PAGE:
Monday, 12 October 2015

Don't Hold Back

As some of you may know, I volunteer at a museum. 

More specifically, an immigration museum.

As a volunteer, I tell the volunteer coordinator when I can go in and she adds me on the schedule accordingly. So far I'm going in every Saturday afternoon until the end of November.

Seeing as today is Canadian Thanksgiving, she asked me if I could go in today and said that she understood if I had family plans. I told her it was no problem and I would be there for the shift she put me for.

I walked in today and it turns out that she forgot to add me to the schedule. Not knowing what to do and not wanting to make my mom drive back already to pick me up, I decided to stay and to just walk around, talk to our visitors and see if I could help them out with anything.

Because I made that decision. I met some wonderful people today.

We have two exhibits at the museum and I met one group of people in an exhibit and they were looking for something in the opposite exhibit, so I told them that and said that I'd be more than happy to escort them over to what they were looking for.

They were pretty thankful for that and I led them over to the exhibit.

I ended up giving them a tiny tour of the exhibit and talking to them a lot about the stories of the immigrants from France, the story of the Deportation of the Acadians and a few other stories that I knew. I told them a few personal stories of my own and they said that they loved that I was sharing my stories with them because it enrichened their experience at the museum.

I was so honored to be able to meet and to talk to these people because they were just wonderful and the sweetest people.

Not too long after that, I ended up chatting with an elderly woman who immigrated to Canada from Scotland. 

She was telling me that for her, her brother and her sister in-law, the experience was long and awful. Her brother and sister in-law got so fed up that they decided to immigrate to New Zealand instead.

I was chatting with her about her whole immigration process and I asked if she had any regrets.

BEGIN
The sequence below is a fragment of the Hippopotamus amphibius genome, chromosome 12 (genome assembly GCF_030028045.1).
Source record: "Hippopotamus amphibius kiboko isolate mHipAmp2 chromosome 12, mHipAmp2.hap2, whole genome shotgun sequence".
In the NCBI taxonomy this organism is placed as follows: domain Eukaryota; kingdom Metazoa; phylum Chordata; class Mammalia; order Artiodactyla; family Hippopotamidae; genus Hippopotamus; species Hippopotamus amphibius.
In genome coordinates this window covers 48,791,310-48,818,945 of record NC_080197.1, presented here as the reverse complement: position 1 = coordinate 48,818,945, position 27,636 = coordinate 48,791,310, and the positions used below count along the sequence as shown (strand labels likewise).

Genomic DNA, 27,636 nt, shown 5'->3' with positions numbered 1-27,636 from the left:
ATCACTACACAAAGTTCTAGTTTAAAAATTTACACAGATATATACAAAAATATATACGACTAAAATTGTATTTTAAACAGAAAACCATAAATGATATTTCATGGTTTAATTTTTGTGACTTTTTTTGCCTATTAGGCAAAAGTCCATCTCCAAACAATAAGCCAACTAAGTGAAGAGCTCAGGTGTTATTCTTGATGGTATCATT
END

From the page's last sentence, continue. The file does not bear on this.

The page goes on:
She told me that she packed her bags in Scotland at 18 years old and hasn't regretted it one little bit.

She then proceeded to ask me about myself. At first she thought I was a university student, but she was rather shocked when I told her that I'm still in high school.

She then asked me what I wanted to be when I'm older and I told what I want to be: a travel writer.

She told me that every time I get a paycheck, I should take 10% of it, put it away and never touch it so that I could retire at 55 and live comfortably. 

It was really good advice and I'm going to follow it. She also asked me where I wanted to go, so I told her my top destinations but that I was also hesitant to go.

She looked me in the eyes and gave me advice that I'll never forget.

She told me to go for it.

She told me to do what I want to do and that it's a good thing to be scared. 

She told me that she wasn't sure if she wanted to immigrate to Canada or Israel, but she said that if she didn't like it in 5 years time, she could change her mind. But 30+ years later, her she is, still in Canada.

She packed her bags at 18 to find something better and I'm going to do the same.

I can't say that I'll immigrate to another country, let alone another continent when I'm 18, but I'm not going to let fear hold me back from going to new places and meeting new people.

Great minds must think alike because this lady and my amazing older cousin both gave me the same advice.

Don't hold back.

And I won't.

Until next time.

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